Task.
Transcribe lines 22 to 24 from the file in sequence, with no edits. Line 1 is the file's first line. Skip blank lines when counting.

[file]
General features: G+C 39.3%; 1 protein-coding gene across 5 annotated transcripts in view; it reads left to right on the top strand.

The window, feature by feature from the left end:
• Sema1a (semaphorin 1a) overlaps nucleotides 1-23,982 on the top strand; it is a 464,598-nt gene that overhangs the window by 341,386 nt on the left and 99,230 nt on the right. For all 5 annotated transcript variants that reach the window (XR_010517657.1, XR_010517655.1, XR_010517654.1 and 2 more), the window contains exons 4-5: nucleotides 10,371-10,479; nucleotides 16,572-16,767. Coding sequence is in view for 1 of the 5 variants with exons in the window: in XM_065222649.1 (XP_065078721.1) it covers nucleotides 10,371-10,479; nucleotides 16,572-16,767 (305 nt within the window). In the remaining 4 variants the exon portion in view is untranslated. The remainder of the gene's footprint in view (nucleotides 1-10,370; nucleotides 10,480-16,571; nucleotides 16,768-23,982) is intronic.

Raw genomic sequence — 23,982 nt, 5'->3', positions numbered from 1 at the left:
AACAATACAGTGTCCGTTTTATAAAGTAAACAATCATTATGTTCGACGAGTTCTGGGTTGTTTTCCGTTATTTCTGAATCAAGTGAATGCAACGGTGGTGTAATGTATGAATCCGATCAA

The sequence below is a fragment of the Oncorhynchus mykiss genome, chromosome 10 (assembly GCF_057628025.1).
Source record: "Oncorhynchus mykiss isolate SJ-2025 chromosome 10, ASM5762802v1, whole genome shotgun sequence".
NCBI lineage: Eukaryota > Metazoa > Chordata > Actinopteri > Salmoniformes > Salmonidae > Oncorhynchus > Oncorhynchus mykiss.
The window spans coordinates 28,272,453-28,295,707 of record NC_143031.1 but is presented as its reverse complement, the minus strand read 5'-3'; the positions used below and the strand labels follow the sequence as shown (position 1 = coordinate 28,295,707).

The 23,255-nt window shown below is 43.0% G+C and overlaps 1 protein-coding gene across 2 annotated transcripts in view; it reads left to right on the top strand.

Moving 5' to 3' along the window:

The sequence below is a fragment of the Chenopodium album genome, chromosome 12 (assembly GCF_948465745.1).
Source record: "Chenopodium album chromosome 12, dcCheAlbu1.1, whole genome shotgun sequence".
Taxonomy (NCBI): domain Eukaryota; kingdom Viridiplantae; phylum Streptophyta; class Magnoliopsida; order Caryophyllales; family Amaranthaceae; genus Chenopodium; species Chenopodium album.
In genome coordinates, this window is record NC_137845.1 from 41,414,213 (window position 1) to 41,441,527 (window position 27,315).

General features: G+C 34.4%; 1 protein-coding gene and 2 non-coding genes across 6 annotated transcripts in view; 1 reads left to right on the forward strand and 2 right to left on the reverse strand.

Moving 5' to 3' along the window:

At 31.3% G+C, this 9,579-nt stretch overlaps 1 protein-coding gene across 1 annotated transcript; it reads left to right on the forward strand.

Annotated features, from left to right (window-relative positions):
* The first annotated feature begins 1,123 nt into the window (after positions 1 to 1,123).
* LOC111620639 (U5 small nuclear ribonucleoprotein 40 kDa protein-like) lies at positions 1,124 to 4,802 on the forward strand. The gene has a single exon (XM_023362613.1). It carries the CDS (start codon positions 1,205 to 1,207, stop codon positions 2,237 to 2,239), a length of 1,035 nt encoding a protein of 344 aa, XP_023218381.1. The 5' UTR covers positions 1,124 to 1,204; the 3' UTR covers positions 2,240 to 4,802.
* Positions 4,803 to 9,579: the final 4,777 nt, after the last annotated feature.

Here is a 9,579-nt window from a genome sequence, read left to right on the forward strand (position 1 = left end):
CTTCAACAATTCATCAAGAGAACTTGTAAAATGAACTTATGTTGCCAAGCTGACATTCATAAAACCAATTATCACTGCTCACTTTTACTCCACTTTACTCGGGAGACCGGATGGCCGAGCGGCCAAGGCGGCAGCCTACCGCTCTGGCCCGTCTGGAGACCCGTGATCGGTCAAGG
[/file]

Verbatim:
* Positions 4,803 to 9,579: the final 4,777 nt, after the last annotated feature.

Here is a 9,579-nt window from a genome sequence, read left to right on the forward strand (position 1 = left end):
CTTCAACAATTCATCAAGAGAACTTGTAAAATGAACTTATGTTGCCAAGCTGACATTCATAAAACCAATTATCACTGCTCACTTTTACTCCACTTTACTCGGGAGACCGGATGGCCGAGCGGCCAAGGCGGCAGCCTACCGCTCTGGCCCGTCTGGAGACCCGTGATCGGTCAAGG